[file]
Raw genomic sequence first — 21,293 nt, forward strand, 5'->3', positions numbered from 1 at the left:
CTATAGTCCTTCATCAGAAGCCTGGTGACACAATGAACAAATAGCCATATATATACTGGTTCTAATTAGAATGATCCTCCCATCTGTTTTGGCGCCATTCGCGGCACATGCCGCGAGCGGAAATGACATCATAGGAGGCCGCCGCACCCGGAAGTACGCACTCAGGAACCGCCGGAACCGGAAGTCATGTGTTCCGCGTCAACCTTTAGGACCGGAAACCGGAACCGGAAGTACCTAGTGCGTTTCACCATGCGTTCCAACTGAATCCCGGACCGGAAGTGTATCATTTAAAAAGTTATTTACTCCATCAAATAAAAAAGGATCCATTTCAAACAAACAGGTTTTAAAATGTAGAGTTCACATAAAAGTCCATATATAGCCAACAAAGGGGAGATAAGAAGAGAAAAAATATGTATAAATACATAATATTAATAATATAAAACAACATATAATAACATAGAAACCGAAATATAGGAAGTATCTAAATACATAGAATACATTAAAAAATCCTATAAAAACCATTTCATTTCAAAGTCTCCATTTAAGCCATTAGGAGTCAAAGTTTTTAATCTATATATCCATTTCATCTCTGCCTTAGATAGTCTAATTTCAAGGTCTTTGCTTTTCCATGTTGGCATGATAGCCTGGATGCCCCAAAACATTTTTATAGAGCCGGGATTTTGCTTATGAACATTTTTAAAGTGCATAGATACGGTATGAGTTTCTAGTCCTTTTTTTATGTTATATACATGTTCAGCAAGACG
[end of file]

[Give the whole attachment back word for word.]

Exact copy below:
Raw genomic sequence first — 21,293 nt, forward strand, 5'->3', positions numbered from 1 at the left:
CTATAGTCCTTCATCAGAAGCCTGGTGACACAATGAACAAATAGCCATATATATACTGGTTCTAATTAGAATGATCCTCCCATCTGTTTTGGCGCCATTCGCGGCACATGCCGCGAGCGGAAATGACATCATAGGAGGCCGCCGCACCCGGAAGTACGCACTCAGGAACCGCCGGAACCGGAAGTCATGTGTTCCGCGTCAACCTTTAGGACCGGAAACCGGAACCGGAAGTACCTAGTGCGTTTCACCATGCGTTCCAACTGAATCCCGGACCGGAAGTGTATCATTTAAAAAGTTATTTACTCCATCAAATAAAAAAGGATCCATTTCAAACAAACAGGTTTTAAAATGTAGAGTTCACATAAAAGTCCATATATAGCCAACAAAGGGGAGATAAGAAGAGAAAAAATATGTATAAATACATAATATTAATAATATAAAACAACATATAATAACATAGAAACCGAAATATAGGAAGTATCTAAATACATAGAATACATTAAAAAATCCTATAAAAACCATTTCATTTCAAAGTCTCCATTTAAGCCATTAGGAGTCAAAGTTTTTAATCTATATATCCATTTCATCTCTGCCTTAGATAGTCTAATTTCAAGGTCTTTGCTTTTCCATGTTGGCATGATAGCCTGGATGCCCCAAAACATTTTTATAGAGCCGGGATTTTGCTTATGAACATTTTTAAAGTGCATAGATACGGTATGAGTTTCTAGTCCTTTTTTTATGTTATATACATGTTCAGCAAGACG